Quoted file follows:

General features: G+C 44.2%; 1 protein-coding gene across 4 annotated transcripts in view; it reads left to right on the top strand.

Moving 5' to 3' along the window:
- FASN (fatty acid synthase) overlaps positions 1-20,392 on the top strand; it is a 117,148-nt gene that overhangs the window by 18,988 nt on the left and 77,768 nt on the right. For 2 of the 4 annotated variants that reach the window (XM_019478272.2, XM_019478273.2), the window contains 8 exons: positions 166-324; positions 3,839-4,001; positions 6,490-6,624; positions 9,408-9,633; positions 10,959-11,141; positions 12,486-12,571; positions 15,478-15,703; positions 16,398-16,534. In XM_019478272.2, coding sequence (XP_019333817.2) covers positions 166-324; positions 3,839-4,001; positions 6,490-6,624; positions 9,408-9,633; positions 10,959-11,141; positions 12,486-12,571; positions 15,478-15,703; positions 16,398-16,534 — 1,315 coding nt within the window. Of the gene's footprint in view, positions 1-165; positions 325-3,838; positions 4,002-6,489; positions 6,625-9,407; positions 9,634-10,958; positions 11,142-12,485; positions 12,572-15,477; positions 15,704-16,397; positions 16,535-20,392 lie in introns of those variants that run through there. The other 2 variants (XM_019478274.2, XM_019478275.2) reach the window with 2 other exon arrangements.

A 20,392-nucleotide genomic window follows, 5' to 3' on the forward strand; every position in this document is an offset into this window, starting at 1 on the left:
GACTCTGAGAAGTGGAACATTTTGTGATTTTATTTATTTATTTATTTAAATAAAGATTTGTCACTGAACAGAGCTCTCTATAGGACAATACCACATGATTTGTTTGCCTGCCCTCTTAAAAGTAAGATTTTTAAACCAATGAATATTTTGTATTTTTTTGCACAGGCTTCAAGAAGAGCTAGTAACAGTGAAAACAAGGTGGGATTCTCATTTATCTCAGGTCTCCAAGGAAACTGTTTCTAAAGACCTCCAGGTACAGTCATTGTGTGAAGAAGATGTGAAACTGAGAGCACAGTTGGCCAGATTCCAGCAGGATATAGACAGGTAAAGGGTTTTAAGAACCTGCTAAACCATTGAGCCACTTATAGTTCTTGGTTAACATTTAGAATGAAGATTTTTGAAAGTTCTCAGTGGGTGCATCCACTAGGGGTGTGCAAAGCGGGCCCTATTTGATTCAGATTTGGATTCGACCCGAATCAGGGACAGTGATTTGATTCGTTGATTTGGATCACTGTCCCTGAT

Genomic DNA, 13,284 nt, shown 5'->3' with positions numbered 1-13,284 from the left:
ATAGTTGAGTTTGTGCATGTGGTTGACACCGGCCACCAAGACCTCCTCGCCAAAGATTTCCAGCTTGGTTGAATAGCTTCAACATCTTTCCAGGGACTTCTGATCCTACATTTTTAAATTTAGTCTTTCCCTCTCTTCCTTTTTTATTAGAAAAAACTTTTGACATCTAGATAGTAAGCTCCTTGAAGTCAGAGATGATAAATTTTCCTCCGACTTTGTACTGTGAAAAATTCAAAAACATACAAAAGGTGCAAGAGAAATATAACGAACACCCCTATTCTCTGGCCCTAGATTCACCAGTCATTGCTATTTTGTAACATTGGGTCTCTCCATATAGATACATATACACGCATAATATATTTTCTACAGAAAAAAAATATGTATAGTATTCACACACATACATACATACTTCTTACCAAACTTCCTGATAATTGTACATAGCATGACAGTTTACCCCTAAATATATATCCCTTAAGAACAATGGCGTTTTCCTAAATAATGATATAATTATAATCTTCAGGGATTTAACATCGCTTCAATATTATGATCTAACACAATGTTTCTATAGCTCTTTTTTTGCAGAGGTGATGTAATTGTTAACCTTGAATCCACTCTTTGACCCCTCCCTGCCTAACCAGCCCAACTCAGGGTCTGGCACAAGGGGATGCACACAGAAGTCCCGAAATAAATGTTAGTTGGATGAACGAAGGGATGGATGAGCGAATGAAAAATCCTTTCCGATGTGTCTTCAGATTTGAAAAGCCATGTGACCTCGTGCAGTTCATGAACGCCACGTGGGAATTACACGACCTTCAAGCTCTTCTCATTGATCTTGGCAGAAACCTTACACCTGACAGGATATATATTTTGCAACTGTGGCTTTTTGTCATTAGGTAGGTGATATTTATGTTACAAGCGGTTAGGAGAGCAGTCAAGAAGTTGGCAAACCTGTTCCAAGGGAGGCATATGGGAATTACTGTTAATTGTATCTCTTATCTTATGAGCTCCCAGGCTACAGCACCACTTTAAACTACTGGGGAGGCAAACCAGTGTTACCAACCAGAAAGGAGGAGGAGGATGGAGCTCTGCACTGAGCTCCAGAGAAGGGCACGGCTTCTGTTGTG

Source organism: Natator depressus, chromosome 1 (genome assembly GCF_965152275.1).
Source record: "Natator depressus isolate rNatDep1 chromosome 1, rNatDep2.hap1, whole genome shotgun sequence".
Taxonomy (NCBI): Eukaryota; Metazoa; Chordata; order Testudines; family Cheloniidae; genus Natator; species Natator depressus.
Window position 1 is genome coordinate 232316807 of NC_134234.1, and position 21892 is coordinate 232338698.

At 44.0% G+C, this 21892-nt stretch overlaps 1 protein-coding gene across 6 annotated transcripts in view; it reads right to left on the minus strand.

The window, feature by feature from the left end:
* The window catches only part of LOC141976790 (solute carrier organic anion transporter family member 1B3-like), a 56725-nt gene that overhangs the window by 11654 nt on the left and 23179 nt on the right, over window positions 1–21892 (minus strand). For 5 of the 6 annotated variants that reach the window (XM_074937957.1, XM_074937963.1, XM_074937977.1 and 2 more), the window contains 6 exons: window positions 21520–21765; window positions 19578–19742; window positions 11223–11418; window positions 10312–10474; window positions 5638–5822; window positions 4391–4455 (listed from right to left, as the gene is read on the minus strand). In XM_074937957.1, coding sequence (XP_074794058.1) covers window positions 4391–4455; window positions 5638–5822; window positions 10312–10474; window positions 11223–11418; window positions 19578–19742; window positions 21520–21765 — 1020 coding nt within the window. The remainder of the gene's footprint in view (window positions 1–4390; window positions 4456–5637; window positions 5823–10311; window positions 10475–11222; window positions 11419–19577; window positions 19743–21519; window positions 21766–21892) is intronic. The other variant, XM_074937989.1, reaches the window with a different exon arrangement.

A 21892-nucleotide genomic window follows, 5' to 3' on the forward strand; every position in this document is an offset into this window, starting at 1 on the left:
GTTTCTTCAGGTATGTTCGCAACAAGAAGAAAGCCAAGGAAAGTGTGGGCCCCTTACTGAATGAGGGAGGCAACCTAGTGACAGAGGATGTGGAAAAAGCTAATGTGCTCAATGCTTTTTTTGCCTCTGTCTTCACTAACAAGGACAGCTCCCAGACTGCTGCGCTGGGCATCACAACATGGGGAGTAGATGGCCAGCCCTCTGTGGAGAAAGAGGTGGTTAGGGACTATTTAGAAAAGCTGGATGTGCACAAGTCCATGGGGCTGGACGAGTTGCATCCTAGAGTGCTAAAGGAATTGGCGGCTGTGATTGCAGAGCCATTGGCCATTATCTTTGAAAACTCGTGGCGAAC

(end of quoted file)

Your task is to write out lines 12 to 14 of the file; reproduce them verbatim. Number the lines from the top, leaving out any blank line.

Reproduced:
At 44.0% G+C, this 21892-nt stretch overlaps 1 protein-coding gene across 6 annotated transcripts in view; it reads right to left on the minus strand.

The window, feature by feature from the left end:
* The window catches only part of LOC141976790 (solute carrier organic anion transporter family member 1B3-like), a 56725-nt gene that overhangs the window by 11654 nt on the left and 23179 nt on the right, over window positions 1–21892 (minus strand). For 5 of the 6 annotated variants that reach the window (XM_074937957.1, XM_074937963.1, XM_074937977.1 and 2 more), the window contains 6 exons: window positions 21520–21765; window positions 19578–19742; window positions 11223–11418; window positions 10312–10474; window positions 5638–5822; window positions 4391–4455 (listed from right to left, as the gene is read on the minus strand). In XM_074937957.1, coding sequence (XP_074794058.1) covers window positions 4391–4455; window positions 5638–5822; window positions 10312–10474; window positions 11223–11418; window positions 19578–19742; window positions 21520–21765 — 1020 coding nt within the window. The remainder of the gene's footprint in view (window positions 1–4390; window positions 4456–5637; window positions 5823–10311; window positions 10475–11222; window positions 11419–19577; window positions 19743–21519; window positions 21766–21892) is intronic. The other variant, XM_074937989.1, reaches the window with a different exon arrangement.